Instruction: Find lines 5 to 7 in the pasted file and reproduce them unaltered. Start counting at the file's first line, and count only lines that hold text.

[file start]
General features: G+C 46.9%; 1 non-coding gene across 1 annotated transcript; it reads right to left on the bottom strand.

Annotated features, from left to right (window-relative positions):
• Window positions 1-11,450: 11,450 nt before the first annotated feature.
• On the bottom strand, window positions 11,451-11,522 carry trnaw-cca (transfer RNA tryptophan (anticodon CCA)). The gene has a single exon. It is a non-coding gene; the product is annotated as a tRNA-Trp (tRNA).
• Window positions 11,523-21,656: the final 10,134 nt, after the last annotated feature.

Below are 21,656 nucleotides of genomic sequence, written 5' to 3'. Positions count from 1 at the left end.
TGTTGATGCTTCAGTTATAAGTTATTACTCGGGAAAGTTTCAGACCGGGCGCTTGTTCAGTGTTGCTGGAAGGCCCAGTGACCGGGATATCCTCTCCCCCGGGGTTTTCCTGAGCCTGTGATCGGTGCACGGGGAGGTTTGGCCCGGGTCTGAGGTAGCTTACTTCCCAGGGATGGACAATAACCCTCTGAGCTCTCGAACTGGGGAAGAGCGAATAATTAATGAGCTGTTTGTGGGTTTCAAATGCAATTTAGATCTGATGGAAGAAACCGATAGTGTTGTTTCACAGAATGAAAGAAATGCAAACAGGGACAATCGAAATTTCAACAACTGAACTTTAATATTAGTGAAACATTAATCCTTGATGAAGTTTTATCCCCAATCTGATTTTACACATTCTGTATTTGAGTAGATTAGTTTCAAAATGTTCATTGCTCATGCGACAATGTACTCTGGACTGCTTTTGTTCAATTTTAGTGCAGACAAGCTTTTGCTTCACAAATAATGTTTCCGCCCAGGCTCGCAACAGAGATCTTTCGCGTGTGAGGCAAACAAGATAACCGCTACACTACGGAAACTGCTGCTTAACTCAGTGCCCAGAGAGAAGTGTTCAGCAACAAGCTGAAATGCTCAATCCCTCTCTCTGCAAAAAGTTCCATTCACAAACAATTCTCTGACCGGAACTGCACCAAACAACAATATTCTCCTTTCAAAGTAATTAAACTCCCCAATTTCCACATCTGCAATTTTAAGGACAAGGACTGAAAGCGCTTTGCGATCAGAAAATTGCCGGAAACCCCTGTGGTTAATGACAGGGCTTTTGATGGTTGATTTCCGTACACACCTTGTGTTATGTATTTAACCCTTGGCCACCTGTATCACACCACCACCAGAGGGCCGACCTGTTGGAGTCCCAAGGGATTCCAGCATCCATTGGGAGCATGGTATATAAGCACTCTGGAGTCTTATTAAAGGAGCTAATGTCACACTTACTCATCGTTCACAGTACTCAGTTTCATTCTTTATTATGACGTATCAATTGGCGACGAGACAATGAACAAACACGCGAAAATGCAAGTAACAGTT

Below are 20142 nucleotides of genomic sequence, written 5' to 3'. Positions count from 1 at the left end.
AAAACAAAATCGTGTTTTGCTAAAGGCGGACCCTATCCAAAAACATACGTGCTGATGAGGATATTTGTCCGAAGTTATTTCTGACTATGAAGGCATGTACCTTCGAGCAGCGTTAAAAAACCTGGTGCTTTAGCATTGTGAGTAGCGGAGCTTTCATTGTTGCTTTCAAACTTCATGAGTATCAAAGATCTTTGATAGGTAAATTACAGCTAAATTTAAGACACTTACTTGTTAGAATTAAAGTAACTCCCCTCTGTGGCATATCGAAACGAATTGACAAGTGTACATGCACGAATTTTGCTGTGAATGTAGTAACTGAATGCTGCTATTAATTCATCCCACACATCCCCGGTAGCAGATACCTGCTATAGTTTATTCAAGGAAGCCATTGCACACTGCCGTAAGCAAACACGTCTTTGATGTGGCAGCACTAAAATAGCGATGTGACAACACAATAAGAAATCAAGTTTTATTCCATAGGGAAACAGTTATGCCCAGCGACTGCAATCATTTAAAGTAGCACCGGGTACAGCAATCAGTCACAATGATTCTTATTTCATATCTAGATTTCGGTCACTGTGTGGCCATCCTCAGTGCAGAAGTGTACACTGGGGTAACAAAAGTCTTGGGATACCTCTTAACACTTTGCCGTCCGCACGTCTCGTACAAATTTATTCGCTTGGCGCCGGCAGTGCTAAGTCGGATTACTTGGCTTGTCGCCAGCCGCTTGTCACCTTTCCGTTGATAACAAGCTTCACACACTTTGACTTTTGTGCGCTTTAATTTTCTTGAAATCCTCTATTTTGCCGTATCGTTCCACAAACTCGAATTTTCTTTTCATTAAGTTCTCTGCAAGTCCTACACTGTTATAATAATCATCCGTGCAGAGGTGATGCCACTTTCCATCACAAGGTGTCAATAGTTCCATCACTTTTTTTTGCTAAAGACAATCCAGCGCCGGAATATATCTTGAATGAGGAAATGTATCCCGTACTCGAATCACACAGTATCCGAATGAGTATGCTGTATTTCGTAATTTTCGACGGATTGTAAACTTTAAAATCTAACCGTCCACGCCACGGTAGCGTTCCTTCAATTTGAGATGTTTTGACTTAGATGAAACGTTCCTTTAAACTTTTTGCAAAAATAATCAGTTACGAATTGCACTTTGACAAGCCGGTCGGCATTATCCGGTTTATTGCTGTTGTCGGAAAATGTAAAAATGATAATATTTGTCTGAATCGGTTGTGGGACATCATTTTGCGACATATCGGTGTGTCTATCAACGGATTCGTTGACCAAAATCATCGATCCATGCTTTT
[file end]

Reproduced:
• Window positions 11,523-21,656: the final 10,134 nt, after the last annotated feature.

Below are 21,656 nucleotides of genomic sequence, written 5' to 3'. Positions count from 1 at the left end.
TGTTGATGCTTCAGTTATAAGTTATTACTCGGGAAAGTTTCAGACCGGGCGCTTGTTCAGTGTTGCTGGAAGGCCCAGTGACCGGGATATCCTCTCCCCCGGGGTTTTCCTGAGCCTGTGATCGGTGCACGGGGAGGTTTGGCCCGGGTCTGAGGTAGCTTACTTCCCAGGGATGGACAATAACCCTCTGAGCTCTCGAACTGGGGAAGAGCGAATAATTAATGAGCTGTTTGTGGGTTTCAAATGCAATTTAGATCTGATGGAAGAAACCGATAGTGTTGTTTCACAGAATGAAAGAAATGCAAACAGGGACAATCGAAATTTCAACAACTGAACTTTAATATTAGTGAAACATTAATCCTTGATGAAGTTTTATCCCCAATCTGATTTTACACATTCTGTATTTGAGTAGATTAGTTTCAAAATGTTCATTGCTCATGCGACAATGTACTCTGGACTGCTTTTGTTCAATTTTAGTGCAGACAAGCTTTTGCTTCACAAATAATGTTTCCGCCCAGGCTCGCAACAGAGATCTTTCGCGTGTGAGGCAAACAAGATAACCGCTACACTACGGAAACTGCTGCTTAACTCAGTGCCCAGAGAGAAGTGTTCAGCAACAAGCTGAAATGCTCAATCCCTCTCTCTGCAAAAAGTTCCATTCACAAACAATTCTCTGACCGGAACTGCACCAAACAACAATATTCTCCTTTCAAAGTAATTAAACTCCCCAATTTCCACATCTGCAATTTTAAGGACAAGGACTGAAAGCGCTTTGCGATCAGAAAATTGCCGGAAACCCCTGTGGTTAATGACAGGGCTTTTGATGGTTGATTTCCGTACACACCTTGTGTTATGTATTTAACCCTTGGCCACCTGTATCACACCACCACCAGAGGGCCGACCTGTTGGAGTCCCAAGGGATTCCAGCATCCATTGGGAGCATGGTATATAAGCACTCTGGAGTCTTATTAAAGGAGCTAATGTCACACTTACTCATCGTTCACAGTACTCAGTTTCATTCTTTATTATGACGTATCAATTGGCGACGAGACAATGAACAAACACGCGAAAATGCAAGTAACAGTT